It’s a tool not a crutch.
    Doug was raising awareness so we as readers might have a breakthrough it our own thinking.
    It’s important to have awareness when choosing songs and keys that we try our best to give everyone an opportunity for success. That involves easy keys to sing, play, read…
    Included in that would be setting up a guitar player for success so he or she doesn’t get nervous and accidently put the capo in the wrong spot. Seems silly but I’ve done it in the past and watched others do it too. Nerves

    For singing I’ve found it that folks have difficulty investing themselves in a lyric, for example “we cry out”, if they aren’t actually crying out.
    Setting the right key to push our selves to do more then speak or monotonely sing songs leaves some thing lacking.
    There’s a time and a place for everything. Hopefully THAT is ruled by the Holy Spirit hitting our hearts from the beginning planning stages to the actual worship time together.

    I can sing some stratosphere notes but that doesnt help the congregation. Alternatively I could sing very low and lose the emotion that SO many of these beautifully written worship songs we’ve been given call for.
    That also leads into the other topic of playing or not playing the song as written. I think we should identify key parts of what makes a song great and play those, the filler is up for interpretation. The music as well as the lyrics are put together for a reason. We don’t have to play it as written, but saying as a rule we either do or don’t play what’s written I think lessons the power of the songs and the leading of the Spirit.

    Balance and awareness to be open minded and think through song planning from different perspectives is I think what Doug hit on and mostly succeeded when dealing with your average worship team.

    Keeo showing the love of Jesus and giving your skillful gifts of music back to the Lord who us always deserving of everything we have… It’s all His after all, right?

    Thank you for blessing me with all your insights and oppinions. So very valuable.

    • Dear Mike – MANY thanks for sharing your thoughts, sensitivity, and insights about the nuance of all of this – skillfully said – and MUCH appreciated:)

      Thanks, warmest regards, best wishes, and God Bless ~ Doug // [WM]

  15. Great article. Thanks Doug!

    We supply charts and lead sheets to our team for all songs. My issue with chord charts, coming from a musical theory background, is that they don’t provide enough detail on timing and arrangements. So many times we have discussions mid-rehearsal about extra bars, or where the chord falls in the bar etc. Which can all be answered quickly by referencing the lead sheet, information the chord/word chart cannot supply. It’s less of an issue with experienced musicians, who are well familiar with the song and arrangement from the recording. But put newer musicians, or leaders who are less able to learn/remember arrangements, or prefer to be more free-form in their arrangement during the service, and you can run into trouble.

    On the topic of octave jumps…this is a tough one. So many artists are using these in current (last 5-7 years) worship. We constantly play with the keys to try and balance these jumps. And like most people we err on the side of singing the low octave a bit lower to make the high octave more comfortable to sing. We generally work on a rule that the average person, in our multi-generation congregation, can sing to a C-D above middle C (in their respective register). If the odd note pushes above that in the peak moments of the song, that’ll be okay, unless all the songs do that. Fortunately for us, most of our singers don’t really exceed that range. So, can you give a practical example of how to ditch the octave jump in a song like Glorious Day? What key would you do it in? Regardless, I assume the premise is to bring the verses up an octave, so that you don’t have the jump from the end of the verse into the chorus. But then you end up singing the verse higher than the chorus.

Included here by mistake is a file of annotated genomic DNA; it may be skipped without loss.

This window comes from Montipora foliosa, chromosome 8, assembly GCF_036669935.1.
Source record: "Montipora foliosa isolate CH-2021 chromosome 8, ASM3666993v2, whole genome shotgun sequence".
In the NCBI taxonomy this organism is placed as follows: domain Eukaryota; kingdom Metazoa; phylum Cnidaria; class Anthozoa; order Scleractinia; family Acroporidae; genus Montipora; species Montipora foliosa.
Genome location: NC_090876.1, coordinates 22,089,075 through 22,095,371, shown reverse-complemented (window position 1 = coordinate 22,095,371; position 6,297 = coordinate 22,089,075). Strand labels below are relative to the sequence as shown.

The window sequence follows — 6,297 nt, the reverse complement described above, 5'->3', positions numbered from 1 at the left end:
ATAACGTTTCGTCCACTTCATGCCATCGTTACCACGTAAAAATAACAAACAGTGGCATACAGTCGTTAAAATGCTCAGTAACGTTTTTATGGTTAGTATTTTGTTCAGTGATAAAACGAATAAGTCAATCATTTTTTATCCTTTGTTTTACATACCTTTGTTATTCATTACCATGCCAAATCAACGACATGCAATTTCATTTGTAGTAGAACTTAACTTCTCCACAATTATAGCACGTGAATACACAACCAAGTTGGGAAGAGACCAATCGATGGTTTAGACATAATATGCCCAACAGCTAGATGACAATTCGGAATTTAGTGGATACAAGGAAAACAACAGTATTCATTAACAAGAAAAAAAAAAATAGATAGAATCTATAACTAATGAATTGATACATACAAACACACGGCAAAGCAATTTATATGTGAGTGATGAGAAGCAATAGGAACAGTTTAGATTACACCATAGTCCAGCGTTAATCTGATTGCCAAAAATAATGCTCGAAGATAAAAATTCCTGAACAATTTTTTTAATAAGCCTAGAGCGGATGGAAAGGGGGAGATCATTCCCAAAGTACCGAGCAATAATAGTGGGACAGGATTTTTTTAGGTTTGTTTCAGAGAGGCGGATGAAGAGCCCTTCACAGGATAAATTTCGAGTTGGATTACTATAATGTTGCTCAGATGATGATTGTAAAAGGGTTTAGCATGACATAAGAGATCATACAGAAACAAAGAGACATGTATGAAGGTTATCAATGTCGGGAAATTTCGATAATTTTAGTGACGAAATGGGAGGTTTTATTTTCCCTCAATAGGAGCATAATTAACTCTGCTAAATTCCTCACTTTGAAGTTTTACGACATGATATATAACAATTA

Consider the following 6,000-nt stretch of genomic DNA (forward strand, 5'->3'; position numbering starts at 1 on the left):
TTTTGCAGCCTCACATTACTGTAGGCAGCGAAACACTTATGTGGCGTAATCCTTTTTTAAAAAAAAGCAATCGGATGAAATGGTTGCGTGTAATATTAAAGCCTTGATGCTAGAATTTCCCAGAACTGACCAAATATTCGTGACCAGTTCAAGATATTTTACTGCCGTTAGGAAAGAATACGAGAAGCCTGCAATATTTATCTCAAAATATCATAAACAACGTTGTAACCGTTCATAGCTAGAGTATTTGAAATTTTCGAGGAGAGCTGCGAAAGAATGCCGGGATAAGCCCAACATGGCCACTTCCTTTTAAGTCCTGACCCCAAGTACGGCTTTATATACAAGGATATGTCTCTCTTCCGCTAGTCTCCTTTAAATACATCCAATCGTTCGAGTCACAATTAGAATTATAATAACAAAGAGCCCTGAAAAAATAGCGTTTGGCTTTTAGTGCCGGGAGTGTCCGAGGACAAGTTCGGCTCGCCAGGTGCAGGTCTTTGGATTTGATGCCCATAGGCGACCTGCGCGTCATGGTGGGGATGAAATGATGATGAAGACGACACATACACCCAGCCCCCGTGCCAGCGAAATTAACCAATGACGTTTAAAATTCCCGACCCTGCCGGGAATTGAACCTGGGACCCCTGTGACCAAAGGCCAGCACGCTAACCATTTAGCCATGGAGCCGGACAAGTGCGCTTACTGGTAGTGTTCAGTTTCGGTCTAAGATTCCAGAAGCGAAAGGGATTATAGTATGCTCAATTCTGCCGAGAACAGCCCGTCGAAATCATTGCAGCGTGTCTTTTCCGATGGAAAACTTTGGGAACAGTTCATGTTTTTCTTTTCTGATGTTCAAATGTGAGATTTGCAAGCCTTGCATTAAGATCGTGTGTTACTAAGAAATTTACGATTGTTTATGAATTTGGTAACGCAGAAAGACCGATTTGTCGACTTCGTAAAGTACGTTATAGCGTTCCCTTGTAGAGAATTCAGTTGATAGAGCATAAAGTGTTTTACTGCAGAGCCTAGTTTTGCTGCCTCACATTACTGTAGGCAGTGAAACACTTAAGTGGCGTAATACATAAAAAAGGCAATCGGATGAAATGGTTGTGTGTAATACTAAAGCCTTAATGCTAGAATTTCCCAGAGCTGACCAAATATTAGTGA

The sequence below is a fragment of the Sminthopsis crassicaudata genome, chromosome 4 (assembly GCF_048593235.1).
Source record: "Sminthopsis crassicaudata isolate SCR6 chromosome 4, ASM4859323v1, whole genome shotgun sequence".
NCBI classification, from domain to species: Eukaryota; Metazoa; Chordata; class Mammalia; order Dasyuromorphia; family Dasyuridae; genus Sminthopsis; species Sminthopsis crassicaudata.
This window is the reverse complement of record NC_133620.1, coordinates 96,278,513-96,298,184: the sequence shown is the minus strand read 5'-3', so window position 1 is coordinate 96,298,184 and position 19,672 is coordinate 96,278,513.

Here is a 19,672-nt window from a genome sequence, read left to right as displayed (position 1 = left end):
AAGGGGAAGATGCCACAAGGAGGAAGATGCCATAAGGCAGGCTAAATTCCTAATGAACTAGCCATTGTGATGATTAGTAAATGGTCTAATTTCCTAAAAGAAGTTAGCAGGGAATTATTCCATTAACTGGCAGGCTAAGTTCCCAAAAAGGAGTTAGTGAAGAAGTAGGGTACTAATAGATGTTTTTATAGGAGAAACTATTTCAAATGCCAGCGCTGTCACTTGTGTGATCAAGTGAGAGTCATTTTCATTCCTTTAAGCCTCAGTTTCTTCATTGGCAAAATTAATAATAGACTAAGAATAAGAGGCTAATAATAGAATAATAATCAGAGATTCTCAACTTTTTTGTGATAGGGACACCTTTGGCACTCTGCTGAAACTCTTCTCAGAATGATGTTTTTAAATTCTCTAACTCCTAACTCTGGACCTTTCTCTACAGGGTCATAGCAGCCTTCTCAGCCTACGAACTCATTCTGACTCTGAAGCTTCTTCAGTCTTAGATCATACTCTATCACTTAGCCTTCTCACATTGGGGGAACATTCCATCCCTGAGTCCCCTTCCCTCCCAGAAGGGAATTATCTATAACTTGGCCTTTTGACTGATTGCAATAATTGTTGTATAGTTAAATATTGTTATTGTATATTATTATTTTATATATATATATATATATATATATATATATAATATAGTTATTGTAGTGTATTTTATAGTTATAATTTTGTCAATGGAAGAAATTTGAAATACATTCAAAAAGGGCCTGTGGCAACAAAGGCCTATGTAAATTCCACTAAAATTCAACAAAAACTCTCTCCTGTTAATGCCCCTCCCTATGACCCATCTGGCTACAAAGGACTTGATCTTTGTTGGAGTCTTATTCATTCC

Pitch is definitely one of the trickiest elements of our arrangements. We don’t have super talented musicians, so we try to pick (mainly) musician friendly keys (C, D, G) where possible. But regardless of the key, we’ll alienate some of the singers (either it’s too high or too low). Too high and it sounds horrible and damages your voice, or people just don’t sing. Too low and it sounds like mud and has no power/passion/emotion, and people don’t sing. With many ‘mainstream’ worship artists writing songs that have ranges of one and a half octaves, what can you do? Fortunately, there are a growing number of artists writing more congregationally friendly songs again now.

    On the topic of boil it down / dumb it down… If a song needs all the synth arps and EDM, we’ll pass on it. If the song cannot be simplified to be played by a single guitar or piano/keys and a vocalist, it’s not the right song for our congregation. It takes some experience, but a trained ear can listen to an album or live recording of a new song and easily judge how it would work in a simple acoustic setting. More credit to the writer when it can be arranged in a vast spectrum of ways.

  16. There are a number of mentions of using a Capo to put things in an easier key. I only use a capo if I think a Hymn I have written sounds better being played in a key that is out of my range. I then use the capo to still play the cord shapes I want, but in a different key.
    To me, being a Worship Musician means WORSHIPING. Not trying to sound great. Just stay in tune, keep the tempo, and make it easy for the congregation to sing, and hopefully think about the words they are singing.
    Blessings and Grace,